Emotional neglect is prevalent right here in America. In fact, James Heckman, Nobel Prize-winning economist, states that one of the biggest problems America is facing today is childhood neglect. He says that if parents can heal their own emotional wounds and parent from a more healed, present state, society will benefit in great ways, such as less addiction, crime, mental health disorders, and more.
Ways Emotional Neglect Shows Up In Adulthood
Children that grow up with emotional deprivation disorder or emotional neglect tend to experience more anxiety and depression as an adult. Many of them withdraw inward, leading a lonely life feeling like no one has their back. They are also prone to using substances to numb out, as the inner pain seems like too much to handle.
Neglect is also associated with:
- Eating disorders
- Feeling numb emotionally
- Social anxiety
- Not thriving
- Delays in development
- Low self-worth or self-esteem
- Fear of intimacy
What Can Parents Do?
If you’re parenting children now, the first thing you can do is gauge how present you are for your children now. Are you emotionally engaging with your child? Do they feel like they can trust you to respond to their needs? Are you regularly checking in with them?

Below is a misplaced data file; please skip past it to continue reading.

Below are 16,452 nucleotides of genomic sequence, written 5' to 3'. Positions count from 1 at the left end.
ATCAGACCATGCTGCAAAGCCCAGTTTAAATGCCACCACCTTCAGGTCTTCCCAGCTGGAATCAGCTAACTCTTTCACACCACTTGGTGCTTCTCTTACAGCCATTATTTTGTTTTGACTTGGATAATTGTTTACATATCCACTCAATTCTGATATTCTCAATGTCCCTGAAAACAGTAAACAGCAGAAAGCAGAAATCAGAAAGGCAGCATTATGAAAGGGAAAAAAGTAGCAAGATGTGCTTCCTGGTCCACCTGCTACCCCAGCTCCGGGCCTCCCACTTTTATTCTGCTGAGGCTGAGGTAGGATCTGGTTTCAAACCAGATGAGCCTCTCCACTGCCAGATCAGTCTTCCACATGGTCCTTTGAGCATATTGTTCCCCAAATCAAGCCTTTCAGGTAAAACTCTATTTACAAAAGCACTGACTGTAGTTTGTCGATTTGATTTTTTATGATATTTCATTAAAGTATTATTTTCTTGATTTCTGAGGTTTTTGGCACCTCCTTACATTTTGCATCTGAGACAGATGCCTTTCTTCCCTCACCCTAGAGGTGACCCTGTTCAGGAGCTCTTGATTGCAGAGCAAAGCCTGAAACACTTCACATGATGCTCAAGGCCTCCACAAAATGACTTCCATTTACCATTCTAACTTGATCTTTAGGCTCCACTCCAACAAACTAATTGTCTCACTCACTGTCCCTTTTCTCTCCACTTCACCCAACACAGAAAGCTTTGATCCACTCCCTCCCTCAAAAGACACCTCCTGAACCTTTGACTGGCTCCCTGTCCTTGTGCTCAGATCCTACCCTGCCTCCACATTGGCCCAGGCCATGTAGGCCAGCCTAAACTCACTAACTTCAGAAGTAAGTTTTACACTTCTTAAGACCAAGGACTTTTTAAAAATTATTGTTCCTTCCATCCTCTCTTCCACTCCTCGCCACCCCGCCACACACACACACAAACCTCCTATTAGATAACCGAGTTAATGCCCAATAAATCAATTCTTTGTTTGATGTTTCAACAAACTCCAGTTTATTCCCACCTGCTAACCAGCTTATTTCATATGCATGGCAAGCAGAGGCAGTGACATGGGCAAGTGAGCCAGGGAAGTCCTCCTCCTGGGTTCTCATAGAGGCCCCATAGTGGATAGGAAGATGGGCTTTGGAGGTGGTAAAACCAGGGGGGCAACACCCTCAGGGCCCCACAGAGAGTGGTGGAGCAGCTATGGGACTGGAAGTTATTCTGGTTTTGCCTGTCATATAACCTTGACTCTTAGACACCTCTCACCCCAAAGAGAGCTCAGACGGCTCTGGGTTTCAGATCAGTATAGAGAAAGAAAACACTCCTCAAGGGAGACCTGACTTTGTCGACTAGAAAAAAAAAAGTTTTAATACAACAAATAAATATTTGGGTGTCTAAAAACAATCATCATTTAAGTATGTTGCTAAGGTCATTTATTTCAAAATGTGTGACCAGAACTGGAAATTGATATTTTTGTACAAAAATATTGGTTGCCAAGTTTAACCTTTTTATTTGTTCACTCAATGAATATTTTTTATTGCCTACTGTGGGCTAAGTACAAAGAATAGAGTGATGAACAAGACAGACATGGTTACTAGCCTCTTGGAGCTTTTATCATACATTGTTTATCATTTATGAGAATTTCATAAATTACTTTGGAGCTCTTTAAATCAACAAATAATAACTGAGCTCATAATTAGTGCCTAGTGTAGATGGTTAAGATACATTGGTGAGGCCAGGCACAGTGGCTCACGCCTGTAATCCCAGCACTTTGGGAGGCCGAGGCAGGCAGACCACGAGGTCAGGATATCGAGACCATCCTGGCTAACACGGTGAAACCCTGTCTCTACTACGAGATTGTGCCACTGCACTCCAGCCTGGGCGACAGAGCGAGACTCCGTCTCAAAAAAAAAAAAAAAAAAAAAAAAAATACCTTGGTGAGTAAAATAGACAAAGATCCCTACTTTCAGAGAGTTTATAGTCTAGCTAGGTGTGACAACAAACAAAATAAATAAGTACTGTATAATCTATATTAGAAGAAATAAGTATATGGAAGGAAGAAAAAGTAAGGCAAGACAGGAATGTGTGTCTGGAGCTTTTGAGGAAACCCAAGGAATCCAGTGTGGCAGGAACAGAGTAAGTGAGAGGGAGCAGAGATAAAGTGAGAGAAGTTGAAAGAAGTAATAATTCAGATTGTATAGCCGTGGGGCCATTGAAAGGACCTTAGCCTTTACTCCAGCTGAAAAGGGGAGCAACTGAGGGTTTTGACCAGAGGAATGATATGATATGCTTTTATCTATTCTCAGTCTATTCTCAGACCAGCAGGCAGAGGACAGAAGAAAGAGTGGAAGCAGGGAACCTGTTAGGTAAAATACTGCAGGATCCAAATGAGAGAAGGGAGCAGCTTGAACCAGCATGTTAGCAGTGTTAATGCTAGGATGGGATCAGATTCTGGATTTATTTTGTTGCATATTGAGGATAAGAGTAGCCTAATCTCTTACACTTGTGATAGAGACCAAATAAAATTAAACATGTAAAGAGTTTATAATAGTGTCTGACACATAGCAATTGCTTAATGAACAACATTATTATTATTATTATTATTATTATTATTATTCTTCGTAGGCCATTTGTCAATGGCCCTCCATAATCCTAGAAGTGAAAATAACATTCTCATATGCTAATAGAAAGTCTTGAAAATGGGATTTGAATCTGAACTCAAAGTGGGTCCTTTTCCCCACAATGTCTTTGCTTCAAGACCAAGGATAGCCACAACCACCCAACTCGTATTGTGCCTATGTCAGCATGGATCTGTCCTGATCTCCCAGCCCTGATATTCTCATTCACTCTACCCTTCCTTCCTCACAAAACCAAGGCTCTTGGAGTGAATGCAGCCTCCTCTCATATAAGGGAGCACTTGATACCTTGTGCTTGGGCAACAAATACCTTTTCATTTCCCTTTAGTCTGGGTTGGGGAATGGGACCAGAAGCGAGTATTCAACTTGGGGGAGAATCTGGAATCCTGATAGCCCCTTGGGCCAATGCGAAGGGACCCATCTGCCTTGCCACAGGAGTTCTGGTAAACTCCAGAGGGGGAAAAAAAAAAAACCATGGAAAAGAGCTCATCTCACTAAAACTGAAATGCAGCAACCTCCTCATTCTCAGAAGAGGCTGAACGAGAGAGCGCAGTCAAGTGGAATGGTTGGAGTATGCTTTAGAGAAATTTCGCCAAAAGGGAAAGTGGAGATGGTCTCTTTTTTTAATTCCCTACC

Or are you dealing with so much on your plate that you’re just going through the motions with them? Are you struggling with an addiction and more caught up in that? Are you experiencing a mental illness that is preventing you from meeting your child’s emotional needs? Are you so busy that you just don’t feel like you have time to sit and talk with your children? To really engage with them?
If you discover that you haven’t been showing up as you children need and want, you can start changing that right now. You can deal with whatever it is that’s been keeping you emotionally unavailable. If you can’t do this on your own, reach out for help from a counselor. It may take some time to learn how to be an emotionally present parent, but it’s well worth it.
If You’re Struggling With An Addiction
If you’re struggling with an addiction to alcohol or a drug, you are not likely to be as present for your children as they need and want. It’s not that you don’t care, because you do. But the addiction can cause you to over-focus on satiating those cravings, rather than being fully available for your children.
Of course, the more severe the addiction, the less emotionally available a parent will be. And, the more likely emotional neglect is going on. There’s no doubt a parent that drinks to oblivion a few times a week may not be able to really show up for their child, regardless of their age.
If you’re struggling with active addiction, know that professional treatment can help. Reach out today and get started on your path to recovery. You will benefit, along with your emotional connection with your children.
During the course of addiction it is not uncommon for addicted parents to lose custody of their children. Click here to learn more about the process of regaining your rights as a parent.